Naked Science Forum
Non Life Sciences => Physics, Astronomy & Cosmology => Topic started by: Bogie_smiles on 29/08/2017 20:31:42

I have a question about the three constants associated with electric and magnetic fields and their propagation, as mentioned in this link from Hyperphysics:
http://hyperphysics.phyastr.gsu.edu/hbase/electric/elefie.html#c3 (http://hyperphysics.phyastr.gsu.edu/hbase/electric/elefie.html#c3)
Looking at the link, the three constants are, 1) the speed of light in a vacuum which is given and invariant, 2) the electric permittivity of free space, and the magnetic permeability of free space are the other two. Are they also always constants, or can permittivity and permeability vary relative to each other, as long as 1 divided by the square root of their product equals the speed of light?
Stated differently, is it their combined relationship relative to invariant speed of light that must remain constant, or do both values always individually remain constant in the context of the Hyperphysics link above?

One of them (and you can take your pick which one) is defined by the other definitions we use for units for measuring electricity.
The definition of the Amp
"The ampere is that constant current which, if maintained in two straight parallel conductors of infinite length, of negligible circular crosssection, and placed one metre apart in vacuum, would produce between these conductors a force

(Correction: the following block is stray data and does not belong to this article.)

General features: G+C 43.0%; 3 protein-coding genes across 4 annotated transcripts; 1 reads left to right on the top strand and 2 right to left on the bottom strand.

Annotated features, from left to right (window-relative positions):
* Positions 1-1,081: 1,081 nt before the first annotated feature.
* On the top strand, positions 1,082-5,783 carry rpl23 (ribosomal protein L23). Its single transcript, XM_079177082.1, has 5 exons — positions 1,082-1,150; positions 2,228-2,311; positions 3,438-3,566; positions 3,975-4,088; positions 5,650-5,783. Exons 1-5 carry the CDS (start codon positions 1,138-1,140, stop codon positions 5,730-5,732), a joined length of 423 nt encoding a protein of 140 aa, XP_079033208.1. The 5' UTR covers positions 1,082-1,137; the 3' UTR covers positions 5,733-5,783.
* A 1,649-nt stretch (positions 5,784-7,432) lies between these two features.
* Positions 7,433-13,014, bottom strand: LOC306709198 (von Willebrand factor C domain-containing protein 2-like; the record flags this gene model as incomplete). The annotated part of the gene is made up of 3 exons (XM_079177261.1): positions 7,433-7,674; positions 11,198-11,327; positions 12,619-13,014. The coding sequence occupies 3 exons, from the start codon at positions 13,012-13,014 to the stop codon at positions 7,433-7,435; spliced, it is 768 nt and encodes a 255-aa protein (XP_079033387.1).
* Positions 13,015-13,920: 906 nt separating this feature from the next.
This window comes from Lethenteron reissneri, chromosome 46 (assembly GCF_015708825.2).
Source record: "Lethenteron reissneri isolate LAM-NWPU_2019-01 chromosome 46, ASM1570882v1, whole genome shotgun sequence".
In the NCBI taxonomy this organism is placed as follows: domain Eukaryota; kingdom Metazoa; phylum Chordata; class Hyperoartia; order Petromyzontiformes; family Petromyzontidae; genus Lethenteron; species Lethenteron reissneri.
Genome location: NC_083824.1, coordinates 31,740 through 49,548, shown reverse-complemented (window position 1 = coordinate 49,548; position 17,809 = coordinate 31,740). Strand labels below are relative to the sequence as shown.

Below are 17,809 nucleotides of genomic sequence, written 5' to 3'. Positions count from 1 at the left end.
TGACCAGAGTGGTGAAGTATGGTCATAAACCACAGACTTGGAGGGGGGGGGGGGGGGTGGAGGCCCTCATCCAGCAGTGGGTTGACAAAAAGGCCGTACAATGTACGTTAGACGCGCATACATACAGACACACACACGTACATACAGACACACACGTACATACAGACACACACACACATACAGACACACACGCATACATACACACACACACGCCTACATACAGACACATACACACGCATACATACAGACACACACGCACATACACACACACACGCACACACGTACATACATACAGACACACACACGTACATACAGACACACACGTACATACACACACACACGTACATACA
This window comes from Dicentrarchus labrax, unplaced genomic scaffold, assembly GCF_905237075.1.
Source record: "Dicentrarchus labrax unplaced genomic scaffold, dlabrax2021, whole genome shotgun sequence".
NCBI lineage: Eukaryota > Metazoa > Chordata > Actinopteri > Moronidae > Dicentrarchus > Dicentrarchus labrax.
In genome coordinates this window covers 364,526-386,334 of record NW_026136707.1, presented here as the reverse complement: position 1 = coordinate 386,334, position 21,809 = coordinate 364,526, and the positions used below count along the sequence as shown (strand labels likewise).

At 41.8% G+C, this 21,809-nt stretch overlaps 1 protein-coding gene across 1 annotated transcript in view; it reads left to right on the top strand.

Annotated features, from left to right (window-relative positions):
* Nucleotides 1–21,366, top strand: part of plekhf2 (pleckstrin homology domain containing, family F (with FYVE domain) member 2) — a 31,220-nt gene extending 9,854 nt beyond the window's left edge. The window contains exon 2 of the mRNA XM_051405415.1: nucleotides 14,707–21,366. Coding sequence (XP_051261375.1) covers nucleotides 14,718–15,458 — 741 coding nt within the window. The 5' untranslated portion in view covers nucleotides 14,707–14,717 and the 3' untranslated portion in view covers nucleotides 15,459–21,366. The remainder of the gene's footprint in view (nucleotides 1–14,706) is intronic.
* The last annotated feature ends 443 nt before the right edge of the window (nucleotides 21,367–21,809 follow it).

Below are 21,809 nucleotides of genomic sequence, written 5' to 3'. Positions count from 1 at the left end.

equal to 2 E−7 newtons per metre of length"
fixes the magnetic permeability of the vacuum as exactly 4π E−7 H/m

Thank you. Based on your reply, I located this link, which is going to be helpful.
http://philschatz.com/physicsbook/contents/m42386.html (http://philschatz.com/physicsbook/contents/m42386.html)
So am I correct to say that when the medium is a vacuum, all three are constants? However, if the medium is the air at sea level on a nice day, then the speed of light will be slower than c from point a to point b. Then the values for permittivity and permeability would be variable relative to the change in the local speed of light through air, correct? If so, then is the local speed of light equal to the inverse of the square root of the product of permittivity and permeability, i.e., one divided by the square root of the product of permittivity and permeability?

Yes, that is right, for measurements done in your lab, in your frame of reference.
The speed of light in air is not much lower than in a vacuum. It's enough that highenergy cosmic rays can be detected by the Cerenkov radiation they emit. See: https://en.wikipedia.org/wiki/Pierre_Auger_Observatory#Physical_background
In glass, light travels about 2/3 the speed of a vacuum (or air), which is why camera lenses and spectacles work so well to bend the light. The amount light is slowed is determined by the refractive index (https://en.wikipedia.org/wiki/Refractive_index) of the material.
However, when you are observing the behavior of light in a laboratory in a deeper gravitational well than yourself, or traveling at high speed relative to yourself, relativistic effects come into play, and these three "constants" need to be adjusted to account for the behavior in the "other" laboratory.

Thank you. [/font]
https://www.thenakedscientists.com/forum/gallery/43933_30_08_17_6_35_31.gif (https://www.thenakedscientists.com/forum/gallery/43933_30_08_17_6_35_31.gif)[/font]
(https://www.thenakedscientists.com/forum/gallery/43933_30_08_17_6_35_31.gif)
(gif of speed of speed of light equation relative to permittivity and permeability).[/font]

I will beg to differ there. c is not a variable, even though it present you with different 'speeds' passing through different materials etc. That one should be covered by the way atoms/electrons excite and release, giving us delays. On the other hand it's also a question of semantics. For example, 'stopping light' doesn't 'stop' anything except the reaction to a excitation as far as I know.